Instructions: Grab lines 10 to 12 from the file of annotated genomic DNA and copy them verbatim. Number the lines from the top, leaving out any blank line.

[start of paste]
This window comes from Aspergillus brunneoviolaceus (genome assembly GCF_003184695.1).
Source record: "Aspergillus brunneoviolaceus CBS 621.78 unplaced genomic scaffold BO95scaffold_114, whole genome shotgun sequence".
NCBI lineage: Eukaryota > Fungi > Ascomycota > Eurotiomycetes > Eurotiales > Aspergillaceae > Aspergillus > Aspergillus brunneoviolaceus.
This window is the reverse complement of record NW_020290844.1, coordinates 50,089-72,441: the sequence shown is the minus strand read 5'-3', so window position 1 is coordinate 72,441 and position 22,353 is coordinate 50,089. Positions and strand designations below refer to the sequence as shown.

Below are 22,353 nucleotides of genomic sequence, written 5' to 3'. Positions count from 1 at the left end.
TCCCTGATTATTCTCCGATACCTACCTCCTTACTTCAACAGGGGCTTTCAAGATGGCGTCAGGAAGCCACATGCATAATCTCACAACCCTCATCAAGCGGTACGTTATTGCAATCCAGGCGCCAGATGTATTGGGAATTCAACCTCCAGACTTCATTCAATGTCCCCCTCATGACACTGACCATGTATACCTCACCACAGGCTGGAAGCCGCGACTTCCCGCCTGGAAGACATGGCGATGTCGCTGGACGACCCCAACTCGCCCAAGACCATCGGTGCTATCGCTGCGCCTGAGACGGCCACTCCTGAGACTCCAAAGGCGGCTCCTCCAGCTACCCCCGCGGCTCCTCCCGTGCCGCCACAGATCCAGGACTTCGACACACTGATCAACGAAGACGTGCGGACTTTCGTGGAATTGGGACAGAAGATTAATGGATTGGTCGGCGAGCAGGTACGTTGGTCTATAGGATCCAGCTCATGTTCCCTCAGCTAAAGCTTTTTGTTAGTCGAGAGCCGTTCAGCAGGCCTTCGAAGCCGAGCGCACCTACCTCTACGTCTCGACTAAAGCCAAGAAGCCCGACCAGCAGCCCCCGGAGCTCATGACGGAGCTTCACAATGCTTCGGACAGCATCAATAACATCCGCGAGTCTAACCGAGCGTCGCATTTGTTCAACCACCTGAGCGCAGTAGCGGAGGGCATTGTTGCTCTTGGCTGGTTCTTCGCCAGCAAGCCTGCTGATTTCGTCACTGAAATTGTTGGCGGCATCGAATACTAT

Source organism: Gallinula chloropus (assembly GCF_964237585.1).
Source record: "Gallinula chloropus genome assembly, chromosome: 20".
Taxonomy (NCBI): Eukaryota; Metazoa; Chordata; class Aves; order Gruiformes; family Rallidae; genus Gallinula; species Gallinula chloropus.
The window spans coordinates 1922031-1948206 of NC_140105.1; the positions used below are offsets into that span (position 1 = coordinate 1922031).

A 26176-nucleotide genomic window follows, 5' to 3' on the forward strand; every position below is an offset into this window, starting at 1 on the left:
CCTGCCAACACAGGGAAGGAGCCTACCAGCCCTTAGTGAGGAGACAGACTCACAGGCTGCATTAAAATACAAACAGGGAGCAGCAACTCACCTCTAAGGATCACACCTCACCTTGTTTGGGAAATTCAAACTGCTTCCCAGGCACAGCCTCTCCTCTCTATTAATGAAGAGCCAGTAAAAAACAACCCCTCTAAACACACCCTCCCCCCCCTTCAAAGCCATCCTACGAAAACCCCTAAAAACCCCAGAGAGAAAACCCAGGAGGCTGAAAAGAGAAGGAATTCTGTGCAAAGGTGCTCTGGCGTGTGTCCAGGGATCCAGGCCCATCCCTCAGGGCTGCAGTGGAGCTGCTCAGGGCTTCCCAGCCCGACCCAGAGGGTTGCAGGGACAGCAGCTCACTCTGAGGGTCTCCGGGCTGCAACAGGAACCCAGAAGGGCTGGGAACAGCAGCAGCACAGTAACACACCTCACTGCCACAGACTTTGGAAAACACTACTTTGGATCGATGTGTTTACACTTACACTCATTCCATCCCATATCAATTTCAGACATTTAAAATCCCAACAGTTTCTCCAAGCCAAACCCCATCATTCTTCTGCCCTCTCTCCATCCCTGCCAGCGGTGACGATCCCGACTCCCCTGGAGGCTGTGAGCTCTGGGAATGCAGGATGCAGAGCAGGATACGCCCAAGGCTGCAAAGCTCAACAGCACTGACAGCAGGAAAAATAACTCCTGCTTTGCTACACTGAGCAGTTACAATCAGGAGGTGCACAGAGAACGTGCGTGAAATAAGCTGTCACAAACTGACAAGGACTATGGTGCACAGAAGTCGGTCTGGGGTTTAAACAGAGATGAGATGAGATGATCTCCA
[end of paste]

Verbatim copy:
The window spans coordinates 1922031-1948206 of NC_140105.1; the positions used below are offsets into that span (position 1 = coordinate 1922031).

A 26176-nucleotide genomic window follows, 5' to 3' on the forward strand; every position below is an offset into this window, starting at 1 on the left:
CCTGCCAACACAGGGAAGGAGCCTACCAGCCCTTAGTGAGGAGACAGACTCACAGGCTGCATTAAAATACAAACAGGGAGCAGCAACTCACCTCTAAGGATCACACCTCACCTTGTTTGGGAAATTCAAACTGCTTCCCAGGCACAGCCTCTCCTCTCTATTAATGAAGAGCCAGTAAAAAACAACCCCTCTAAACACACCCTCCCCCCCCTTCAAAGCCATCCTACGAAAACCCCTAAAAACCCCAGAGAGAAAACCCAGGAGGCTGAAAAGAGAAGGAATTCTGTGCAAAGGTGCTCTGGCGTGTGTCCAGGGATCCAGGCCCATCCCTCAGGGCTGCAGTGGAGCTGCTCAGGGCTTCCCAGCCCGACCCAGAGGGTTGCAGGGACAGCAGCTCACTCTGAGGGTCTCCGGGCTGCAACAGGAACCCAGAAGGGCTGGGAACAGCAGCAGCACAGTAACACACCTCACTGCCACAGACTTTGGAAAACACTACTTTGGATCGATGTGTTTACACTTACACTCATTCCATCCCATATCAATTTCAGACATTTAAAATCCCAACAGTTTCTCCAAGCCAAACCCCATCATTCTTCTGCCCTCTCTCCATCCCTGCCAGCGGTGACGATCCCGACTCCCCTGGAGGCTGTGAGCTCTGGGAATGCAGGATGCAGAGCAGGATACGCCCAAGGCTGCAAAGCTCAACAGCACTGACAGCAGGAAAAATAACTCCTGCTTTGCTACACTGAGCAGTTACAATCAGGAGGTGCACAGAGAACGTGCGTGAAATAAGCTGTCACAAACTGACAAGGACTATGGTGCACAGAAGTCGGTCTGGGGTTTAAACAGAGATGAGATGAGATGATCTCCA